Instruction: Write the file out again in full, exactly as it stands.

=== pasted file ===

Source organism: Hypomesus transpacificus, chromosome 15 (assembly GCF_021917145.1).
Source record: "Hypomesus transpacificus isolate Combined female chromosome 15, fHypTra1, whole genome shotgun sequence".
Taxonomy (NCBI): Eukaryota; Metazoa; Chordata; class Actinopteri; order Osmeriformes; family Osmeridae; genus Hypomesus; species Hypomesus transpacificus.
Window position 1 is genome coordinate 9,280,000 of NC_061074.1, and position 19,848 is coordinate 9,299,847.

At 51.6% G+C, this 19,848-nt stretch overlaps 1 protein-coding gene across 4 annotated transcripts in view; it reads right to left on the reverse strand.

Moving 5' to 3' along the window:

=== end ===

Source organism: Hypomesus transpacificus, chromosome 15 (assembly GCF_021917145.1).
Source record: "Hypomesus transpacificus isolate Combined female chromosome 15, fHypTra1, whole genome shotgun sequence".
Taxonomy (NCBI): Eukaryota; Metazoa; Chordata; class Actinopteri; order Osmeriformes; family Osmeridae; genus Hypomesus; species Hypomesus transpacificus.
Window position 1 is genome coordinate 9,280,000 of NC_061074.1, and position 19,848 is coordinate 9,299,847.

At 51.6% G+C, this 19,848-nt stretch overlaps 1 protein-coding gene across 4 annotated transcripts in view; it reads right to left on the reverse strand.

Moving 5' to 3' along the window: